AbstractAn intrinsic characteristic of stochastic optimization methods, such as simulated annealing, genetic algorithms and multi-start hill climbing, is that they can be run again and again on the same inputs, each time potentially producing a different answer. When such algorithms are used in a design process with multiple levels of abstraction, where the output of one stochastic optimizer becomes the problem statement for another stochastic optimizer, we get an implicit tree of alternative designs. After each optimizer run we face a control problem of which level's optimizer to run next, and which design alternative to run it on. This problem is made more difficult by the fact that we generally can get a precise evaluation of the design alternatives only at the lowest level (the final results), and must make do at higher levels with only an estimate of how good a final design each alternative will lead to.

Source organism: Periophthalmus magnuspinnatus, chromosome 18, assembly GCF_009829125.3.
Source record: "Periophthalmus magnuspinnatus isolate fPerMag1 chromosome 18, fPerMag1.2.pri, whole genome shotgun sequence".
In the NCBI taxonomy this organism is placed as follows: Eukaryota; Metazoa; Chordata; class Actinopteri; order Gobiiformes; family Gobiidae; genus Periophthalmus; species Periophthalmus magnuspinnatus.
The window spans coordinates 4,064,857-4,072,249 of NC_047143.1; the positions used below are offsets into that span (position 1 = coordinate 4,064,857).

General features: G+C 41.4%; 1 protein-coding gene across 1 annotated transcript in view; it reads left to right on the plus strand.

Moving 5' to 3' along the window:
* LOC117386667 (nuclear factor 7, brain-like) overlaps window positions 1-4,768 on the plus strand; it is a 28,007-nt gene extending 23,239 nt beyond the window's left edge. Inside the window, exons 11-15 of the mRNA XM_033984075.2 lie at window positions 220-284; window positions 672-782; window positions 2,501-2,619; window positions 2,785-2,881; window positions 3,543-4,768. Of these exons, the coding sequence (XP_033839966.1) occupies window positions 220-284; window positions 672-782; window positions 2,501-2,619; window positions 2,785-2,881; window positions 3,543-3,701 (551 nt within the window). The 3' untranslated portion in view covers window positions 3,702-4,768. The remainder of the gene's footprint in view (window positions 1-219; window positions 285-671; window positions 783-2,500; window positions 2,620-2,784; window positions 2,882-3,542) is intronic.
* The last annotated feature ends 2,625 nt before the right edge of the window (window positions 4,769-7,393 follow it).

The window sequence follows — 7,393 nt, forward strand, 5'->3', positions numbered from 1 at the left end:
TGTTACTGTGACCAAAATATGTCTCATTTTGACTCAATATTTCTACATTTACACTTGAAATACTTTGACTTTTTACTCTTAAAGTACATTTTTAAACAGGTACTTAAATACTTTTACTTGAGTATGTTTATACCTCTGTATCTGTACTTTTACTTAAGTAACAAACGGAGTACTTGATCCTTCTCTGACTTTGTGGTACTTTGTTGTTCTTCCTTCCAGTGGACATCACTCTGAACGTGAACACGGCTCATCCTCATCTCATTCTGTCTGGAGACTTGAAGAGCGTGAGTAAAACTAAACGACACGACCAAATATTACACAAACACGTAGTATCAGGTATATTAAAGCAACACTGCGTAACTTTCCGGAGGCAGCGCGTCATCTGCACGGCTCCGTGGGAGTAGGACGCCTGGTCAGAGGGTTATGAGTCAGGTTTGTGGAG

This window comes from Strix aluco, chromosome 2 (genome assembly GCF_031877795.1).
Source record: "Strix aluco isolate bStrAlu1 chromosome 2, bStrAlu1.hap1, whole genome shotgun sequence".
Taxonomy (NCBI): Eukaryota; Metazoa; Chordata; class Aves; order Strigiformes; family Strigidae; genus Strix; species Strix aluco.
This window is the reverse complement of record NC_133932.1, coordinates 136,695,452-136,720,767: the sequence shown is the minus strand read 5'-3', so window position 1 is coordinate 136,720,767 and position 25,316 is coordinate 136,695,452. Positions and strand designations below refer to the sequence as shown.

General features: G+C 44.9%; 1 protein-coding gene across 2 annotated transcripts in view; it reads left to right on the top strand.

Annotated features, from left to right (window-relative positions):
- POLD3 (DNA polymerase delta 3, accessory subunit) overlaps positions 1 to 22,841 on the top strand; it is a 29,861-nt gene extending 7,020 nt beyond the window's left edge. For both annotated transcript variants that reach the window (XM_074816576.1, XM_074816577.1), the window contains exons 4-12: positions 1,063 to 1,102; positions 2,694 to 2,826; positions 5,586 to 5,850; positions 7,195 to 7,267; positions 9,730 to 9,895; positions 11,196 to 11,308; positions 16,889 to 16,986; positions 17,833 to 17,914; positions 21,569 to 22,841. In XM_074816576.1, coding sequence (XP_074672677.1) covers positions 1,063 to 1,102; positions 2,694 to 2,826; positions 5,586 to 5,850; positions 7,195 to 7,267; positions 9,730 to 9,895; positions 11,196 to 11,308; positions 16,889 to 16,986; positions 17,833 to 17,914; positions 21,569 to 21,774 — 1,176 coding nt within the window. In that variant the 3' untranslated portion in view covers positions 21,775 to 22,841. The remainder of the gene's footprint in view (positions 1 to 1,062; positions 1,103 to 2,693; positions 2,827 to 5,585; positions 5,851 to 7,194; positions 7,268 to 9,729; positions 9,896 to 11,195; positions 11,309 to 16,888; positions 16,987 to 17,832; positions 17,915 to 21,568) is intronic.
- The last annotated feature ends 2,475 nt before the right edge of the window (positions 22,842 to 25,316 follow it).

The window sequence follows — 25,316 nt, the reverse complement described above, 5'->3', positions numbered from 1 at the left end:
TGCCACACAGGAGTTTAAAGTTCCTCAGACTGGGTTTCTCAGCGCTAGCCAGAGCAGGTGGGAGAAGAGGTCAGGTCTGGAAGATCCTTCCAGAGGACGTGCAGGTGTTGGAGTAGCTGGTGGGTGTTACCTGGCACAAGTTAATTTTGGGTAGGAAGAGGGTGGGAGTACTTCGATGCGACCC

RightsThis Item is protected by copyright and/or related rights.You are free to use this Item in any way that is permitted by the copyright and related rights legislation that applies to your use.For other uses you need to obtain permission from the rights-holder(s).